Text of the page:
6. You do not seem to be fully appreciating the costs involved in making this unnecessary swapping system work. The size of Israel is quite relevant. In a country the size of the US the average daily miles are less than 40, in Israel I'll bet it's less than 20. Since a LEAF can already do 100 on a charge a few fast charge stations would more than allow all reasonable travel in Israel, no swapping involved.
    Your ice analogy fails if people had bags of ice sitting in their freezer at home every morning instead of a small bin of cubes. That's what owning an EV is like, having a full charge every morning when you leave home. How often would people stop at a gas station if their tank were full every morning? Gas stations wouldn't survive in such a situation, neither will swap stations. People are too hung up on making EV's perform exactly as gasoline vehicles do. Until EV's are sitting on dealer lots unsold because they don't have enough range it's really not an issue. Since the EV's that are available can't keep up with demand I'd say it's not an issue at all. Since batteries will continue to improve and fast charging stations will continue to be built I'd say it's never going to be an issue.
    Genset trailers are only one of the many inexpensive options that can be used to extend the range of EV's. I hook up trailers all the time, it's quite simple. Car rental, fast charge stations, and the fact that most households have more than one vehicle are all examples of why swapping isn't necessary. If you really need a lot of range most of the time then get a plug in hybrid.

  7. The battery swapping system is only invalid if there are no customers. Few persons need you to protect them from what you seem to imagine is a predatory business enterprise. The ice analogy does not fail: it is not uncommon to need more ice than is on hand at home and especially when the ice melts away from home. In my area of the United States convenience store ice can easily be 50-100%e more expensive than the same amount of ice sold in a supermarket. While I avoid buying convenience store ice, it is none of my business or concern if others deem $2.50 fair market value for ten or so pounds of ice. Surely you are not so bold as to believe convenience stores do not have willing consumers of higher priced ice? The consumers and certainly the vendors are happy with the fair market valuation of the convenience store ice, the former willing to pay more for the convenience afforded by the latter. Similarly, Better Place customers might pay more for the convenience [vastly extended ranges and greatly reduced downtime]. The following videos help prove the value and utility of the Better Place model.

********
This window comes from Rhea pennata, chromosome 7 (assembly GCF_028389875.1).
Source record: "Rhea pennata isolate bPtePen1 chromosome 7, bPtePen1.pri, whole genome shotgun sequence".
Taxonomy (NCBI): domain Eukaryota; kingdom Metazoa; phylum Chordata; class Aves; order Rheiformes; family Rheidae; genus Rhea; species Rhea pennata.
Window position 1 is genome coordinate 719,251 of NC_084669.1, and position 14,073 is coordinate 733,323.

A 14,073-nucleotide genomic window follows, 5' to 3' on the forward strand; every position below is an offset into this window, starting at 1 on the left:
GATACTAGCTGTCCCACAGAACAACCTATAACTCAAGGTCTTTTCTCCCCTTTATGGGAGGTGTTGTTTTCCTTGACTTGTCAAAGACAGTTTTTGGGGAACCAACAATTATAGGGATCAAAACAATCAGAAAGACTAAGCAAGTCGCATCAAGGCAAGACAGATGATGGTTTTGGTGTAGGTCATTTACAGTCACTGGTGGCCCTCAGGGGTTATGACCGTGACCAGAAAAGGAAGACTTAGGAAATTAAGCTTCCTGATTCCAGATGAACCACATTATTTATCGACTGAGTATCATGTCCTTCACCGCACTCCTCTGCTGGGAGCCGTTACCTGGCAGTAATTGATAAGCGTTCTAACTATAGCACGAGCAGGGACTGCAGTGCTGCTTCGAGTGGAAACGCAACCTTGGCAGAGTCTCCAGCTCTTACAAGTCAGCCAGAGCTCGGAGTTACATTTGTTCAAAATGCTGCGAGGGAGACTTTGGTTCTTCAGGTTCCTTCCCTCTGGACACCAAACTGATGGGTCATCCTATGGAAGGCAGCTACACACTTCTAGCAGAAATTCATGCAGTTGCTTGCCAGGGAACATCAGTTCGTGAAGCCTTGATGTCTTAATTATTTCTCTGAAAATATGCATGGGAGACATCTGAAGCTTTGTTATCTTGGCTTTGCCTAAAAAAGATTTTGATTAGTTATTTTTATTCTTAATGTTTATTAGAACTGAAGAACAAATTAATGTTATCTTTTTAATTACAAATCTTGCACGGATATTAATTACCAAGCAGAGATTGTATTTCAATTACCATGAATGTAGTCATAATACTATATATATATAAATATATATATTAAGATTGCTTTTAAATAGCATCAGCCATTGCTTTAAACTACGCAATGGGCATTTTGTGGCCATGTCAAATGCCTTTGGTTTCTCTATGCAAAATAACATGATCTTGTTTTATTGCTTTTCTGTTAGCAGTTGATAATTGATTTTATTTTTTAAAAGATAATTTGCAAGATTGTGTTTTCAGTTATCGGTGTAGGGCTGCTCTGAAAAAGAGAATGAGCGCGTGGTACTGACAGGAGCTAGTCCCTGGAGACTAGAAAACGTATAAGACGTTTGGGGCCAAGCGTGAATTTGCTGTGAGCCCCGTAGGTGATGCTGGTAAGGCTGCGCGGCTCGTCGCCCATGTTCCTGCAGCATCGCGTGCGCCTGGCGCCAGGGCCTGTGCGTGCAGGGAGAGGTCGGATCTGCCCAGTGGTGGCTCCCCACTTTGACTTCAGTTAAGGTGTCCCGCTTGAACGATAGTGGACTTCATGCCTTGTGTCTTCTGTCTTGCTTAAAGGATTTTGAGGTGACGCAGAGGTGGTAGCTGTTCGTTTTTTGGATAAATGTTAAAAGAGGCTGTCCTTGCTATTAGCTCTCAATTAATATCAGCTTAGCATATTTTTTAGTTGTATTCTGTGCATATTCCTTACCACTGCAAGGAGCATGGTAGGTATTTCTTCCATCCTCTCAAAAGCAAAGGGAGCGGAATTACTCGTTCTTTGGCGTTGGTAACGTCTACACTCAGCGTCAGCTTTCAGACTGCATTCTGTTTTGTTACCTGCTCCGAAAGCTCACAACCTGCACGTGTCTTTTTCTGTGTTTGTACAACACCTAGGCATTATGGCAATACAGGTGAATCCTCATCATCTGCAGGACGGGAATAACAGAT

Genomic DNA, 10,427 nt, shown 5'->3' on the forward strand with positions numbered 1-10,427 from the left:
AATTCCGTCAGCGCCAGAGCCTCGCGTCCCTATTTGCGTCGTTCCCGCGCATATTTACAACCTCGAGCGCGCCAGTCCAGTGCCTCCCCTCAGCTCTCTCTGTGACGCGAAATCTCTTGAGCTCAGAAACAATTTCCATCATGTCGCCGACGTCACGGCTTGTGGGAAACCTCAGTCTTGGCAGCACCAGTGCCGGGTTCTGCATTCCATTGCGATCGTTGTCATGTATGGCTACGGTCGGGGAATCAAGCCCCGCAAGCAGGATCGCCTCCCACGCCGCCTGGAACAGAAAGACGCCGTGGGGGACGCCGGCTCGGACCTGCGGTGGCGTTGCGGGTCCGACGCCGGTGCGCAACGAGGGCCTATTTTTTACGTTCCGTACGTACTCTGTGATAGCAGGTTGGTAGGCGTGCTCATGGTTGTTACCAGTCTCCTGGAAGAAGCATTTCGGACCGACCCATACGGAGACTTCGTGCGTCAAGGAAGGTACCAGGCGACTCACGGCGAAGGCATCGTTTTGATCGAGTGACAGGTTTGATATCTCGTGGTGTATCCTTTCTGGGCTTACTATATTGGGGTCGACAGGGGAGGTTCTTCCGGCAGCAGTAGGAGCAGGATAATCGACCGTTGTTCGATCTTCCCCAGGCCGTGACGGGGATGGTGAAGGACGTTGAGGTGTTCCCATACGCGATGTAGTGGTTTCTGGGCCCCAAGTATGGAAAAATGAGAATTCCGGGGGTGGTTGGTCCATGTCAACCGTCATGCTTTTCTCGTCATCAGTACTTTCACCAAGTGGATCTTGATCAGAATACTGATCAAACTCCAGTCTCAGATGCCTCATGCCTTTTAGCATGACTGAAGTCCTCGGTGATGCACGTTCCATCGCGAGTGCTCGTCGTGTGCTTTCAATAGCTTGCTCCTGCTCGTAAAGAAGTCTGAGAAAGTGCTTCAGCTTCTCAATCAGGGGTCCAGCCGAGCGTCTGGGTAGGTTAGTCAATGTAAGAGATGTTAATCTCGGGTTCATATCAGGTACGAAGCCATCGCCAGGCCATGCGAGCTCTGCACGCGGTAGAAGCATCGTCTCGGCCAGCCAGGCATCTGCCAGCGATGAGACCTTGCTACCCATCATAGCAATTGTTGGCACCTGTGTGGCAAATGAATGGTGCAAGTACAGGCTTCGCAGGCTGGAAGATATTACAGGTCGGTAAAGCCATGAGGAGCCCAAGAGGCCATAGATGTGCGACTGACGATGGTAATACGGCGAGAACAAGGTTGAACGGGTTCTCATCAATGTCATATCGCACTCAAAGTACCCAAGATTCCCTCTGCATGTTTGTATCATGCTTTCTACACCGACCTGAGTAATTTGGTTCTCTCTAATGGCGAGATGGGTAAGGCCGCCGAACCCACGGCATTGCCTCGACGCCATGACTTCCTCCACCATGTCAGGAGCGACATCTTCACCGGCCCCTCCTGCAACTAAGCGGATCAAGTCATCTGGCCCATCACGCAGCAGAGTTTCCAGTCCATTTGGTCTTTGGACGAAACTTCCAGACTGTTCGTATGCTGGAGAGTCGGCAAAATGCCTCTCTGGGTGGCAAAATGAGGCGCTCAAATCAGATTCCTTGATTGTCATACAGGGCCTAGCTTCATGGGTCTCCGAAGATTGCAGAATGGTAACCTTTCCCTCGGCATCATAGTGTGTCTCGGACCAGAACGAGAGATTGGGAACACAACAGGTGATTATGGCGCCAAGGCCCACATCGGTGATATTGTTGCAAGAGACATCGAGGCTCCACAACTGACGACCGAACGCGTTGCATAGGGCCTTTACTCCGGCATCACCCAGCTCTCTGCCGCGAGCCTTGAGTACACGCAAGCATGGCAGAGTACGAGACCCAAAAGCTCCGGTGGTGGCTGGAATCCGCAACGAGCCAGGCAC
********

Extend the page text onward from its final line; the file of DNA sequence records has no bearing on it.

Better Place Tokyo battery swapping station:

    A day in the life with a Better Place electric vehicle (EV):

  8. Those videos "prove" nothing, they simply project the use of their product. I know hundreds of EV drivers, including myself, none of us have swappable packs, none of us care. We are quite happy to be free of the gas station paradigm that BP is trying to impose on EV's. The whole BP model from swapping to their charge network increases the cost of EV's. You still miss the basic point that BP will make EV's more expensive, not less, and we need less expensive EV's. It's my concern if auto makers buy into the BP fantasy and spend extra time making swap compatible packs, which will make EV's more expensive, and if money is spent on swap stations, which will also make EV's more expensive. People are obsessed with this range idea, as you are proving, when it's a small percentage of actual vehicle use. I've explained why it's not a real problem and never will be.